Fundraising, Cultural Heritage, Disinformation, More: Ukraine Update, May 4, 2022


The Block Crypto: Ukraine launches website for donating and buying NFTs. “Ukraine’s government launched a website where people can donate and buy non-fungible tokens (NFTs), in an attempt to raise more funds for the war efforts. The new site lists several NFTs, including a mfer and a MoonCat with a Ukrainian flag, and links to their pages on OpenSea, where users can place bids to buy them.”


Interfax Ukraine: Ukraine, Lithuania and Poland to work together to digitize cultural heritage of Ukraine – Culture Ministry. “The Ministry of Culture and Information Policy states that Ukraine, Lithuania and Poland will work together to digitize the cultural heritage of Ukraine. According to the press service of the Ministry, Minister of Culture and Information Policy of Ukraine Oleksandr Tkachenko held an online meeting attended by Deputy Prime Minister, Minister of Culture and National Heritage of Poland and the Minister of Culture of Lithuania, where they established a working group on the functioning of the Lublin Triangle Foundation, which will support the digitization of cultural heritage of Ukraine.”

Politico: Destruction of cultural sites in Ukraine puts country’s identity in peril. “The Cultural Heritage Monitoring Lab, a collaborative monitoring project between the Virginia Museum of Natural History and the Smithsonian Cultural Rescue Initiative, estimates damage to 191 sites from the beginning of the invasion to April 2. In April alone, UNESCO recorded more than 50 Russian attacks on heritage sites. Damage has become so widespread that some experts believe the sites are being targeted deliberately, putting the architecture of Ukraine’s identity at risk. They’re calling on the U.N. and U.S. government to protect and promote Ukraine’s cultural identity before it’s too late.”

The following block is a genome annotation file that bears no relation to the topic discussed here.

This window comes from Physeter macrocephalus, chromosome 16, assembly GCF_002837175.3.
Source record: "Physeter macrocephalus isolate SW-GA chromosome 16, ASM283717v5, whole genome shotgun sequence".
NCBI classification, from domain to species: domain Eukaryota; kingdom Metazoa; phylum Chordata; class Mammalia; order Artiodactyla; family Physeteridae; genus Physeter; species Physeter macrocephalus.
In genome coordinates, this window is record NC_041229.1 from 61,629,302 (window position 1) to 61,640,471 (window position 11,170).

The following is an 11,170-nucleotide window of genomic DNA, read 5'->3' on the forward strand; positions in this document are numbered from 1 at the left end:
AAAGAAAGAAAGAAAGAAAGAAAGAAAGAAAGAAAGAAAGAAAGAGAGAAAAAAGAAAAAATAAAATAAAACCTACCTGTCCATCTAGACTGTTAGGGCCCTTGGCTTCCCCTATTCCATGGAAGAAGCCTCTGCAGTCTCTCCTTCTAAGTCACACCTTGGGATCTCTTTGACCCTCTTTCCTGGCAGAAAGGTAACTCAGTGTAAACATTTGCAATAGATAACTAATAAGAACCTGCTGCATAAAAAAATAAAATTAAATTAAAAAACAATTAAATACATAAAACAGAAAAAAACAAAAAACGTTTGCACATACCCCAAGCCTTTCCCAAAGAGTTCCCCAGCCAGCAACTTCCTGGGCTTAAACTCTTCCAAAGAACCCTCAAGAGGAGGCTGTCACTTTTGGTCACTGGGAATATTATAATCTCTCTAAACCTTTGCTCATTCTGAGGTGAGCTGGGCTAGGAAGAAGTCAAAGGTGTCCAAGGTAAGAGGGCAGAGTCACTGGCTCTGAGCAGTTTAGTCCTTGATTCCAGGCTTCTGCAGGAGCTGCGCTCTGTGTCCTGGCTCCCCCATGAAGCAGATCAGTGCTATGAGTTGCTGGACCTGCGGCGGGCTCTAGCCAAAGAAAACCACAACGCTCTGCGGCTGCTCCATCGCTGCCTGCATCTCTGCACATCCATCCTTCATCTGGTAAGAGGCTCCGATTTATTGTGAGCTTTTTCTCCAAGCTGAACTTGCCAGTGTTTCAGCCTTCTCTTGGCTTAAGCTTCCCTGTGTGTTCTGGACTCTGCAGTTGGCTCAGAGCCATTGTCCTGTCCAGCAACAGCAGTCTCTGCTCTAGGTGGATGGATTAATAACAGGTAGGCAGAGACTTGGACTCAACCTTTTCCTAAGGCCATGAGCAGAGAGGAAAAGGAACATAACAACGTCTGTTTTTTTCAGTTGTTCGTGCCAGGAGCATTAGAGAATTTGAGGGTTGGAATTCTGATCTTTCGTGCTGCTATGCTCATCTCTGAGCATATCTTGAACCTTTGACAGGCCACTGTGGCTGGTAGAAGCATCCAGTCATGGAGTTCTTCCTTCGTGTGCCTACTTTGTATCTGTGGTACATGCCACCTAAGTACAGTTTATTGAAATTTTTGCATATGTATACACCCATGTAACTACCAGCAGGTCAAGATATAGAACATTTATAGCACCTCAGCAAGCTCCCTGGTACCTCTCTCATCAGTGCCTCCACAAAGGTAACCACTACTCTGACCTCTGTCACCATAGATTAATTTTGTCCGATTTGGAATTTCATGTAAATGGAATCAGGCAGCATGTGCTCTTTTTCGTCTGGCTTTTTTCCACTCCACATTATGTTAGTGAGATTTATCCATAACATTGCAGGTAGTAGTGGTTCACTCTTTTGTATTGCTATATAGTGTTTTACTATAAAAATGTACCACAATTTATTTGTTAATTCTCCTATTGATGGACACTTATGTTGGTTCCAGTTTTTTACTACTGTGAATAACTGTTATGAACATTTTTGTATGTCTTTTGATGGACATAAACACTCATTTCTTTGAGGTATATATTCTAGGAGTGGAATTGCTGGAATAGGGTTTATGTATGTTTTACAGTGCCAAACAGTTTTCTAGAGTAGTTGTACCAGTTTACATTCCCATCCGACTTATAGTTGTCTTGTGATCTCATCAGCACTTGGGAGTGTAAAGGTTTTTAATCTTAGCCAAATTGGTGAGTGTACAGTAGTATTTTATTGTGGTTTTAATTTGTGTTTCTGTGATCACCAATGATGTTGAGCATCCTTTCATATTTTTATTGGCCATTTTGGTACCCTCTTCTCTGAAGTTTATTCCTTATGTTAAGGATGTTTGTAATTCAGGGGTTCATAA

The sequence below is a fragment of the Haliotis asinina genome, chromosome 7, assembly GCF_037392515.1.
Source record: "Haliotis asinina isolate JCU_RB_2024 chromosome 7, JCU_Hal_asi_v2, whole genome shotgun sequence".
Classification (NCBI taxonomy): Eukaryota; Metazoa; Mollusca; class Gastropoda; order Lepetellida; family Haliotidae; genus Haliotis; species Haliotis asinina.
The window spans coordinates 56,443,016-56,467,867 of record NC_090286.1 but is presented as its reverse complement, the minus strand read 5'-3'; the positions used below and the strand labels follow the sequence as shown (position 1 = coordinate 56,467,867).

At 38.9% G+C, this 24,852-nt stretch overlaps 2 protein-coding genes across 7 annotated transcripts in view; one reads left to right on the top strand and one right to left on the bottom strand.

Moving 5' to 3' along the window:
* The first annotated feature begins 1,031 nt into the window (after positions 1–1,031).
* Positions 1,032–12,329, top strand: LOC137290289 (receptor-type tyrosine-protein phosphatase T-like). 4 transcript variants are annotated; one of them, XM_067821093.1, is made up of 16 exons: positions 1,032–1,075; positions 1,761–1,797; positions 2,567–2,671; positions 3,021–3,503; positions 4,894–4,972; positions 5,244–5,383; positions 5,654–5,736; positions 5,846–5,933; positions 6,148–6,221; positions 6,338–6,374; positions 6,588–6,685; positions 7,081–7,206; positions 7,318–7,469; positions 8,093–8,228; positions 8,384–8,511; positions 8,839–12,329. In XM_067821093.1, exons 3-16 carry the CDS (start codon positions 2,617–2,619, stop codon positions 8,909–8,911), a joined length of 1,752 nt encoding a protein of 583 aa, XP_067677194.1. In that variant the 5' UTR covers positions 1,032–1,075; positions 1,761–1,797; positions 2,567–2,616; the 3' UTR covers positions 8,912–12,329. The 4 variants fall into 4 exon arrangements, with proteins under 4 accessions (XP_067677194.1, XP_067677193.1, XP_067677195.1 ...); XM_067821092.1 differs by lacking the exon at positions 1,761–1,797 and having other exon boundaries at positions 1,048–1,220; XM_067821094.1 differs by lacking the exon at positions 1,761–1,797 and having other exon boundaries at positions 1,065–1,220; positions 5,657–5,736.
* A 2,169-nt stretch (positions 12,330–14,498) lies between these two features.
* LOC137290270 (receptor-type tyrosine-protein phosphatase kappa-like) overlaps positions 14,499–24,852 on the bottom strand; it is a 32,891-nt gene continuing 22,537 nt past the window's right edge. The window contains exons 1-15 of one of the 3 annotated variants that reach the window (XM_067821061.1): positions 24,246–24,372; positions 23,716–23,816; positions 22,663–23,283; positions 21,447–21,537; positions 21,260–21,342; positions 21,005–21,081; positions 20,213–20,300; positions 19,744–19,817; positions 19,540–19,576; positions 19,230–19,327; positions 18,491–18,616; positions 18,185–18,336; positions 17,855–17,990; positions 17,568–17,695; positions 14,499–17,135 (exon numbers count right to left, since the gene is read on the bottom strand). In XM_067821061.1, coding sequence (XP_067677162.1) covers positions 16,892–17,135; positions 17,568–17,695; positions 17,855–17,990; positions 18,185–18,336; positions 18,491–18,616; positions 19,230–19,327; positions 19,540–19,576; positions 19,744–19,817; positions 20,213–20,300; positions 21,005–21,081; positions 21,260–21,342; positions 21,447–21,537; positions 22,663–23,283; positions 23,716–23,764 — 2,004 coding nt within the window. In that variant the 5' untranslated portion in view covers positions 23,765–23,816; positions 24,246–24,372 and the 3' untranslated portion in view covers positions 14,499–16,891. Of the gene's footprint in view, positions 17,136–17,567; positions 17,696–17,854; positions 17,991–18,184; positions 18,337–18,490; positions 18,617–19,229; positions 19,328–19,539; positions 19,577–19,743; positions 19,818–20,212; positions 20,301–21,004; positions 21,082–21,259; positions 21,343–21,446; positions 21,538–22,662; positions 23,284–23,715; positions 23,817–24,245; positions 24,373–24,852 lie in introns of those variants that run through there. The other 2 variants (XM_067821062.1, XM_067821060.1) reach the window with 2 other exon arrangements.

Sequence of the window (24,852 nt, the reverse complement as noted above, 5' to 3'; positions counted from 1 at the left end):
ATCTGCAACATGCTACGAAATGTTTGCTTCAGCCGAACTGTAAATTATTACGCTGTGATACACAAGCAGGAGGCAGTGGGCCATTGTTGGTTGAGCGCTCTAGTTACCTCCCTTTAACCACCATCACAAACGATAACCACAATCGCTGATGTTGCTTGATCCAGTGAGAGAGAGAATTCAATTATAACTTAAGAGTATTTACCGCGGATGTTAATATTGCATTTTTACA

Sky News: Ukraine war: Britain accuses ‘sick Russian troll factory’ of ‘plaguing social media with Kremlin propaganda’. “An organisation based in St Petersburg called Cyber Front Z is said to pay locals about £500 a month to target senior politicians and media outlets on social media platforms and in comment sections.”

Washington Examiner: Meet the publisher bringing JRR Tolkien and military manuals to Ukraine’s readers. “[Oleh] Feschowetz did not enter the book industry to promote military expertise. He left a senior post in the philosophy department at the nearby Ivan Franko National University more than two decades ago on a ‘mission to return Ukraine to the Western civilization’ — a goal reflected in the selection of poetry, philosophy, and literature available in his catalog. And yet, the martial texts only sharpened the edge of the publisher’s broader efforts. ‘Because Russia always interpret[s] the culture just like a weapon,’ he said in another conversation. ‘We must do the same. Culture is a weapon.'”

Marketing Brew: How a loophole let Google run ads alongside blocked Russian publishers. “Despite Google blocking ‘Russian state-funded media’ from advertising revenue, a loophole involving a popular Russian media platform caused US advertisers to run ads alongside stories from those same publishers, including stories calling the massacre of Ukrainian civilians by Russian soldiers in the city of Bucha fake.”